3.2. Spatial Patterns of (De)coupling
 Before we examine the effect of (de)coupling on long-term temperature trends, it is important to understand how it is spatially expressed. Figure 5 shows generalized maps of the coupling index for daytime maximum temperatures (Figure 5a) and nighttime minimum temperatures (Figure 5b). Broad spatial patterns of decoupling on an annual basis make intuitive sense. The Tmax coupling index (Figure 5a) shows limited local variability and is synoptically controlled, reaching a maximum in the north of the region, particularly Montana, where upper level ridges and troughs compete for dominance. Stations along the West Coast, in particular in Oregon and California, show limited coupling; a semipermanent surface inversion along the coast explains the decoupling in this area [Dorman et al., 2000; Filonczuk et al., 1995; Leipper, 1994]. Thus over the western coastal region where a persistent marine layer causes regional decoupling, and in the far south where synoptic variability is limited, the surface climate tends to be relatively decoupled from the A–C index. The more complex patterns of Tmin coupling reflect a stronger influence of local topography on nocturnal temperatures compared to those of Tmax (Figure 5b). This is consistent with studies of cold air pooling, which is much more prominent in Tmin than Tmax [Whiteman, 1982; Clements et al., 2003; Lundquist et al., 2008].
 We regressed the coupling indices against latitude, longitude, elevation and our topographic indices (at the three spatial scales). Table 2 lists significant correlations (p < 0.05) between spatial variables and the coupling indices. Results are shown for the year as a whole and for individual seasons. The total variance explained by all the topographic and locational variables is listed in the final column, and although not particularly high, clearly shows some success in modeling their spatial variance. The signs of the correlations of individual factors occasionally vary by season and time of day but are often consistent. Because our index is one of coupling, a positive correlation in Table 2 means that decoupling more commonly occurs with a decrease in that spatial variable. Thus in most seasons, decoupling more frequently occurs at lower latitudes (less distinct synoptic signal), further west in the domain, at lower elevations, and in relatively low lying areas (low topographic index). The signs of the relationships with topography are consistent during all seasons, and the scale of the topographic index used is relatively unimportant. Winter decoupling is dominated by larger-scale synoptic controls, and topography is not a significant predictor, whereas in spring and fall topography is relatively important. Decoupling usually decreases slightly at higher elevations, but was often omitted from regression models when run in stepwise mode (not shown). This may be a result of insufficient stations at the highest elevations, or because of the confounding effects of topographic position (see Figure 2).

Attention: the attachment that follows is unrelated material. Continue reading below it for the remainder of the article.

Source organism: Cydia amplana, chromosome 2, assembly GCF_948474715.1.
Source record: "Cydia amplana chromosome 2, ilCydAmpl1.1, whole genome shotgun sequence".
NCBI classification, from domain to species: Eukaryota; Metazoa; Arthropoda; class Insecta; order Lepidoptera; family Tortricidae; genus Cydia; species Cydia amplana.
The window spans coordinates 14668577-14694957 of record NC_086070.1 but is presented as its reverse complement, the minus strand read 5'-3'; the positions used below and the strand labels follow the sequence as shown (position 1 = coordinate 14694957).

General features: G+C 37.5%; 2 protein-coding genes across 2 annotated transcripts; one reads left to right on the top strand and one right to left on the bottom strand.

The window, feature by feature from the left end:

Table 2. Correlations (p < 0.05) Between Coupling Gradients and Topographical Variables Over the Western United States for Mean Annual Maximum and Minimum Temperatures, Seasonal Maximum Temperatures, and Seasonal Minimum Temperaturesa
Total variance explained, R2 (using all variables), is given in the eighth column. Significant correlations are marked in bold (p < 0.01). All R2 values are significant at <0.01.
Figure 6 shows the relationship between our coupling index and the large-scale topographic index for Tmin in the four seasons for all stations. Different scales are used on the y axis in different panels to increase clarity of presentation. Clearly topography is not the only control of decoupling, particularly in winter when the broad regional pattern (controlled by synoptics and shown in Figure 5b) is also a strong influence on our coupling index. Thus the winter graph shows a group of stations with low topographic index and high coupling (centered in Montana and parts of the northern tier of states). If we divide the domain into four quadrants using 115°W and 42.5°N as the dividing lines, the correlation between our coupling index and topographic index increases for sub areas. Collectively for the three quadrants outside the northeast, the correlation is 0.27 (n = 392) (graph not shown) and for the southwest quadrant 0.756 (n = 99) (Figure 6e), suggesting that outside the highly coupled northeastern region, topography is a stronger control of decoupling at night. In seasons other than winter the synoptic influence on decoupling is smaller and topographic influence stronger because the jet stream is usually much further north. Thus spring and autumn show stronger relationships between coupling and topography. Summer shows a weak pattern probably due to a combination of limited variation in circulation patterns during summer and shorter nights (which do not allow time for spatially extensive nocturnal driven cold pools to develop).